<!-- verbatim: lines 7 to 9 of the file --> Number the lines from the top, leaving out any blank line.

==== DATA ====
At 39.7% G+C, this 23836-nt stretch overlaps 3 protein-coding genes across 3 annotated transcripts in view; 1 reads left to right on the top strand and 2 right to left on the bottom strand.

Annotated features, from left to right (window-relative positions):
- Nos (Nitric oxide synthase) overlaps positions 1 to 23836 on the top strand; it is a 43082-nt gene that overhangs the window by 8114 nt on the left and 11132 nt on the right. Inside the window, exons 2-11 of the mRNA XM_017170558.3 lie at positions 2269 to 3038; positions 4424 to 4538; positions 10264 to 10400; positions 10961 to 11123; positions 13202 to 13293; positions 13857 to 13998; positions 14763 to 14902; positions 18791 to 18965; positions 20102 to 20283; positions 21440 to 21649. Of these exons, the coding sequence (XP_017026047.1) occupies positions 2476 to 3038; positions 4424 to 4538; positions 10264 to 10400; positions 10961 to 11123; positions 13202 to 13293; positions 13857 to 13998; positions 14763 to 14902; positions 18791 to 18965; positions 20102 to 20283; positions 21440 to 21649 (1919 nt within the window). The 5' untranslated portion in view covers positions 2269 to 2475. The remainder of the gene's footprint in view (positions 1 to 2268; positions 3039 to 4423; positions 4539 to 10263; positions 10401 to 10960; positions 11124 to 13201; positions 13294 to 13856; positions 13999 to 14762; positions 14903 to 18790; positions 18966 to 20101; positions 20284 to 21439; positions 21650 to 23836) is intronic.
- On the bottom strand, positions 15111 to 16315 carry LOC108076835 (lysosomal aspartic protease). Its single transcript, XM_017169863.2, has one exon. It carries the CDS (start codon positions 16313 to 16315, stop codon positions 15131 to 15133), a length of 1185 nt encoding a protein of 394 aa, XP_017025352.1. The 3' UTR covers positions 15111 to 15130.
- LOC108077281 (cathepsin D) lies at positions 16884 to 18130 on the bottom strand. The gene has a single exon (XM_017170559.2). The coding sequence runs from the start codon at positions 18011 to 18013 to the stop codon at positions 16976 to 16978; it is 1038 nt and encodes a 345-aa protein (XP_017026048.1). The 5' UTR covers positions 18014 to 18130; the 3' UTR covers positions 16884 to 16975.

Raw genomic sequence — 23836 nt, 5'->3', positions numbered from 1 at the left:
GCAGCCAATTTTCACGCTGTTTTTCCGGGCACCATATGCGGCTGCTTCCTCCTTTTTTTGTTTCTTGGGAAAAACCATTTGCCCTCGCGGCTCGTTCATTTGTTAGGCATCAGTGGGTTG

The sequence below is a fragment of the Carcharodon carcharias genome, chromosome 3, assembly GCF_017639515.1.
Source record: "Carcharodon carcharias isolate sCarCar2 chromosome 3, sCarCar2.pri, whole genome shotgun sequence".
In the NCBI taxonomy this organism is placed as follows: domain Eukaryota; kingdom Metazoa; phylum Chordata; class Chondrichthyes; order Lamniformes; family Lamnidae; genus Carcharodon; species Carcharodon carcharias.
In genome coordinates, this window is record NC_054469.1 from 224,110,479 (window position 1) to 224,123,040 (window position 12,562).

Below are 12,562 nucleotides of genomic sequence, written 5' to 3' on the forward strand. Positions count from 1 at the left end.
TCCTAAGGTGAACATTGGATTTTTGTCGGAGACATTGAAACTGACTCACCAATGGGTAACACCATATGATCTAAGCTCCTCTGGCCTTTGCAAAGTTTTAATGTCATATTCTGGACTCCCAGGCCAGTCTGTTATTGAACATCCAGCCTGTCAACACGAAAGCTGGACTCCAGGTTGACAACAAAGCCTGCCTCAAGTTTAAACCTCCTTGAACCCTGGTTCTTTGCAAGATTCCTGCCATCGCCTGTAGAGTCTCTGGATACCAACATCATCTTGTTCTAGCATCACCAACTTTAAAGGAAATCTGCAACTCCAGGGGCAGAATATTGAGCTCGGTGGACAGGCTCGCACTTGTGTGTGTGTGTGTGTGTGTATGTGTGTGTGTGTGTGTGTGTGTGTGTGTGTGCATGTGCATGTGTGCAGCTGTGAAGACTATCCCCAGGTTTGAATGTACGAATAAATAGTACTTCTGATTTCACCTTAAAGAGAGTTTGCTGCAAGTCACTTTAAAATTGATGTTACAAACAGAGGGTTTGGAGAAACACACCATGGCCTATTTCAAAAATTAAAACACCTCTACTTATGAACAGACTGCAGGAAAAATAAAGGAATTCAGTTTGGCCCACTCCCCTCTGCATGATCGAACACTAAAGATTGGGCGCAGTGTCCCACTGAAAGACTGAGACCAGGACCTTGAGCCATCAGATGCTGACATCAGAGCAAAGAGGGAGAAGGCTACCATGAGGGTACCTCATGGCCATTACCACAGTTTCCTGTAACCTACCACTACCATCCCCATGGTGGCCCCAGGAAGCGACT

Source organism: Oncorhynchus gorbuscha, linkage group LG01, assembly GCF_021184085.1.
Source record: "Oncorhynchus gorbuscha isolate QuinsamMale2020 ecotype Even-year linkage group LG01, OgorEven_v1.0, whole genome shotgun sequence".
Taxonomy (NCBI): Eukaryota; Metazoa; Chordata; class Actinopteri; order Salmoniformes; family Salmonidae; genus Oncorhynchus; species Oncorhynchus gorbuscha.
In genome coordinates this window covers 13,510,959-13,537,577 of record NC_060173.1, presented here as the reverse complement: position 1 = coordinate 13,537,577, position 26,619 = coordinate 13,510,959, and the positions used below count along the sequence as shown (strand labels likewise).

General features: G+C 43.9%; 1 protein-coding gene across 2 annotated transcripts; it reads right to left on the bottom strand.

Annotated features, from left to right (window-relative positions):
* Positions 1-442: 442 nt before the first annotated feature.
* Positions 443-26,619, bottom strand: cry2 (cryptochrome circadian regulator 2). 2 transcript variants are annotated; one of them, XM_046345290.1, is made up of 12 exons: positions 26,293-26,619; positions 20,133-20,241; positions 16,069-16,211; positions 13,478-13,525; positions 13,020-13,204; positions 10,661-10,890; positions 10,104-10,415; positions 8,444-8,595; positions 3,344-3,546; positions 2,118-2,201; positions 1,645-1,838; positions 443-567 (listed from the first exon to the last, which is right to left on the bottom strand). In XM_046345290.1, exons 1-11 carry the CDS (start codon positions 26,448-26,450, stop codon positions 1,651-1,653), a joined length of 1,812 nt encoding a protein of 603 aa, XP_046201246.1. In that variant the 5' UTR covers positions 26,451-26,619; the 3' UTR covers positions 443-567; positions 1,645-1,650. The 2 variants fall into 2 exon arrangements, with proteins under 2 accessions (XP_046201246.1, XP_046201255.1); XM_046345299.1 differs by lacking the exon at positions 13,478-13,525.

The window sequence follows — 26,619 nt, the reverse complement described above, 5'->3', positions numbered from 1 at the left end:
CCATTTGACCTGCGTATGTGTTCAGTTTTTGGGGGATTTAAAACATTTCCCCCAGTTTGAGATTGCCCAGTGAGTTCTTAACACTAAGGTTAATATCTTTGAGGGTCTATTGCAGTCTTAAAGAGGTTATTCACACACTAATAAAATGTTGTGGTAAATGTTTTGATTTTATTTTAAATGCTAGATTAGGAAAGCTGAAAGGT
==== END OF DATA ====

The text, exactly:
GCAGCCAATTTTCACGCTGTTTTTCCGGGCACCATATGCGGCTGCTTCCTCCTTTTTTTGTTTCTTGGGAAAAACCATTTGCCCTCGCGGCTCGTTCATTTGTTAGGCATCAGTGGGTTG

The sequence below is a fragment of the Carcharodon carcharias genome, chromosome 3, assembly GCF_017639515.1.
Source record: "Carcharodon carcharias isolate sCarCar2 chromosome 3, sCarCar2.pri, whole genome shotgun sequence".